A few days ago, I was trying to convince the freshmen and sophomores in my Western-Civilization survey to sign up for my upper-level class in the fall. The upper-level class will cover the history of Late Antiquity, roughly the years 250 to 750. We’ll talk about the fall of Rome, the rise of the church, and the formation of the medieval kingdoms of Europe. It’s going to be awesome.
In order to pique their interest, I told the class that we would be reading the Táin Bó Cúailnge. The book recounts an epic cattle raid in Ireland. That’s right, a cattle raid. I like to think of the Táin as the Iliad of the north. The queen of Connacht steals the Brown Bull of Cooley (he’s an exceptionally fine bull), and the men of Ulster have to get him back. It’s epic; it’s heroic, it’s awesome.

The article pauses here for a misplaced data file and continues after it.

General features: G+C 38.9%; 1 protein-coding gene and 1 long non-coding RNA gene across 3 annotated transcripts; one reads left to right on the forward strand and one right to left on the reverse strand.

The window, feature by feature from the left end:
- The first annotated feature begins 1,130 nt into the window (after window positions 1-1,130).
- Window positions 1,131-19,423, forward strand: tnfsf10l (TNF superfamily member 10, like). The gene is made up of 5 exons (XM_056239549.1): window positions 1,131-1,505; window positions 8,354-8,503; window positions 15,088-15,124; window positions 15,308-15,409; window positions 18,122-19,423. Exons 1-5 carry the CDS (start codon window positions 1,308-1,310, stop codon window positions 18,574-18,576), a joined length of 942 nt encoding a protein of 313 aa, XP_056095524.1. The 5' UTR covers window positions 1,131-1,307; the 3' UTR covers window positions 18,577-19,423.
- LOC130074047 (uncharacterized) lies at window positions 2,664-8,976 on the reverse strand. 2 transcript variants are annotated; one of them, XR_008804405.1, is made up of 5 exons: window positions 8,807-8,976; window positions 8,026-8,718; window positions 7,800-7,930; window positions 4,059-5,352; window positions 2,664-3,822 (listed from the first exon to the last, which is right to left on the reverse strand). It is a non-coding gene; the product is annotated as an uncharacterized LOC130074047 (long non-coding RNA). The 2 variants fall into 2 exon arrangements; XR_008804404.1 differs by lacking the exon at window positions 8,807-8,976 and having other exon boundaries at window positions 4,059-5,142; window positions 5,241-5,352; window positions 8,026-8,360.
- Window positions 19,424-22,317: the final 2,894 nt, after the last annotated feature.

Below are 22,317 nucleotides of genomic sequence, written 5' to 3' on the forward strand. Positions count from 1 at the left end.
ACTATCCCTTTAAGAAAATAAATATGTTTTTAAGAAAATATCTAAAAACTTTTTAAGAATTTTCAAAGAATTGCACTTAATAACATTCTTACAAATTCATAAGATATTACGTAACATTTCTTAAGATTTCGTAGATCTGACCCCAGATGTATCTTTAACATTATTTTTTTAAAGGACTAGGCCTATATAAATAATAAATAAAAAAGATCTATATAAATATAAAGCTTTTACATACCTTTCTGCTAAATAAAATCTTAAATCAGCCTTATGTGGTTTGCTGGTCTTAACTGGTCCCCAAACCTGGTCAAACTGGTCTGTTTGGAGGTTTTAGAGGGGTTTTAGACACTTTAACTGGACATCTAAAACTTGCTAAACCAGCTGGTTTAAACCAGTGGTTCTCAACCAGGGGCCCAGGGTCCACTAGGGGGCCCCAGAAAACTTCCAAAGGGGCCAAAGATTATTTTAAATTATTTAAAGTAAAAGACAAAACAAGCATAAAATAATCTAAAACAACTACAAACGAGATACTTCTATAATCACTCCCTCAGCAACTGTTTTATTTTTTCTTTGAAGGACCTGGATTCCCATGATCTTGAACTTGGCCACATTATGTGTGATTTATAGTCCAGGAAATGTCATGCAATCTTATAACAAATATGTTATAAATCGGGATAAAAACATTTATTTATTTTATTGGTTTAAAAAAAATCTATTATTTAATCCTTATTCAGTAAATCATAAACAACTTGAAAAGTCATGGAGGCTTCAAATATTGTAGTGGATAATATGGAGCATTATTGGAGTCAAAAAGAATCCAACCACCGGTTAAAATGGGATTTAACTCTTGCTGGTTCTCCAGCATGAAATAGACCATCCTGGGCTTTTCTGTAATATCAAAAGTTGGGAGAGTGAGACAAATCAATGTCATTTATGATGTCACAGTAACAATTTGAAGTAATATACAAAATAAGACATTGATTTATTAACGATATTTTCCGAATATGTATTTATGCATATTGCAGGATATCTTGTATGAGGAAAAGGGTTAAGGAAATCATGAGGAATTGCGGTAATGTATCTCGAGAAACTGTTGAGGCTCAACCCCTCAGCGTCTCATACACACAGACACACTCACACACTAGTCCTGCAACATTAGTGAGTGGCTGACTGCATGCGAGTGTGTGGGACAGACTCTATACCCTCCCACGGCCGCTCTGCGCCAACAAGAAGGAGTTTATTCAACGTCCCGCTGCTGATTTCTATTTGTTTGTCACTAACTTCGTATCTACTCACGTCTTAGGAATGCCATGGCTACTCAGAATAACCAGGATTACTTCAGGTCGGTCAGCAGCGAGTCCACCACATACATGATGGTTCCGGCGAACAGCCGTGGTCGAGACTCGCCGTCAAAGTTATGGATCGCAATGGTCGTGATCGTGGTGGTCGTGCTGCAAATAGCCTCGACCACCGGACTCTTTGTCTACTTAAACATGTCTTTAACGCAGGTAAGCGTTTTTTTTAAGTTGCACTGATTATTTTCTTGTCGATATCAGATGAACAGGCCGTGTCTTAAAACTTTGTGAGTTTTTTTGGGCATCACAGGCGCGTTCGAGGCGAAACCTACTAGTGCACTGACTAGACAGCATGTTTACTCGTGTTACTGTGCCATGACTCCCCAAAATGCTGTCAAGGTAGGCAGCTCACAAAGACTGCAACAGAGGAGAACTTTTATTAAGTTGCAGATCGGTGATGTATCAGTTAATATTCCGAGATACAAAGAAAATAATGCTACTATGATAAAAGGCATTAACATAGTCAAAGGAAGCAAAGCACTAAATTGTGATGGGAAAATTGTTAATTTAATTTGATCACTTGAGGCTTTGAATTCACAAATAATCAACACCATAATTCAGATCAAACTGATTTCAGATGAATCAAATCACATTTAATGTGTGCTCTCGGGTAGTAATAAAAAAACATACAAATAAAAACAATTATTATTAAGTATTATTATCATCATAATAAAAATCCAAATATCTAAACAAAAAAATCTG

I was passionately explaining to these freshmen and sophomores that the History of Late Antiquity would probably be the best class of their entire college career because no other class would give them the chance to read about the world’s most famous cattle raid. To my surprise, some of the students in the class did not actually know what a “cattle raid” is. As I was explaining the mechanics of raiding cattle (it’s a pretty simple concept), one girl on the front row leaned over to her friend and in a stage whisper announced, “I’m a math major; what do I need that for?”